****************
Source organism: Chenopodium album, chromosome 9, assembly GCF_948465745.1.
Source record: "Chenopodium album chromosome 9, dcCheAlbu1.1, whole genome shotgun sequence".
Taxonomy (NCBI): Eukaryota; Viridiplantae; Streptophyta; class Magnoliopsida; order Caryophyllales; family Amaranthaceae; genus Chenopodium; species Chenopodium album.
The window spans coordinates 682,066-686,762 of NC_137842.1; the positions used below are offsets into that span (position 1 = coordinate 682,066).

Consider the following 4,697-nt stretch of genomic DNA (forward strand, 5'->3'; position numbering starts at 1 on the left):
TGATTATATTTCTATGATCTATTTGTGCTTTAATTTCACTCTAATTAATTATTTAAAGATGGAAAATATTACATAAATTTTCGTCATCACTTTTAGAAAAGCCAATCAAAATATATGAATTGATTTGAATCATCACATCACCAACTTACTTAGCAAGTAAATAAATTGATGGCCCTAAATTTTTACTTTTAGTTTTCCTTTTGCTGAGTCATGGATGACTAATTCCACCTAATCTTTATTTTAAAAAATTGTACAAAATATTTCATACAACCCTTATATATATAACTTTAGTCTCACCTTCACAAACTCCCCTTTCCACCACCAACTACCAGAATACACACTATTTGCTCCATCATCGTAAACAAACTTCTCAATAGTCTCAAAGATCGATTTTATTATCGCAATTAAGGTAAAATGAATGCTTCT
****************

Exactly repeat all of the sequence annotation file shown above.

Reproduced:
Source organism: Chenopodium album, chromosome 9, assembly GCF_948465745.1.
Source record: "Chenopodium album chromosome 9, dcCheAlbu1.1, whole genome shotgun sequence".
Taxonomy (NCBI): Eukaryota; Viridiplantae; Streptophyta; class Magnoliopsida; order Caryophyllales; family Amaranthaceae; genus Chenopodium; species Chenopodium album.
The window spans coordinates 682,066-686,762 of NC_137842.1; the positions used below are offsets into that span (position 1 = coordinate 682,066).

Consider the following 4,697-nt stretch of genomic DNA (forward strand, 5'->3'; position numbering starts at 1 on the left):
TGATTATATTTCTATGATCTATTTGTGCTTTAATTTCACTCTAATTAATTATTTAAAGATGGAAAATATTACATAAATTTTCGTCATCACTTTTAGAAAAGCCAATCAAAATATATGAATTGATTTGAATCATCACATCACCAACTTACTTAGCAAGTAAATAAATTGATGGCCCTAAATTTTTACTTTTAGTTTTCCTTTTGCTGAGTCATGGATGACTAATTCCACCTAATCTTTATTTTAAAAAATTGTACAAAATATTTCATACAACCCTTATATATATAACTTTAGTCTCACCTTCACAAACTCCCCTTTCCACCACCAACTACCAGAATACACACTATTTGCTCCATCATCGTAAACAAACTTCTCAATAGTCTCAAAGATCGATTTTATTATCGCAATTAAGGTAAAATGAATGCTTCT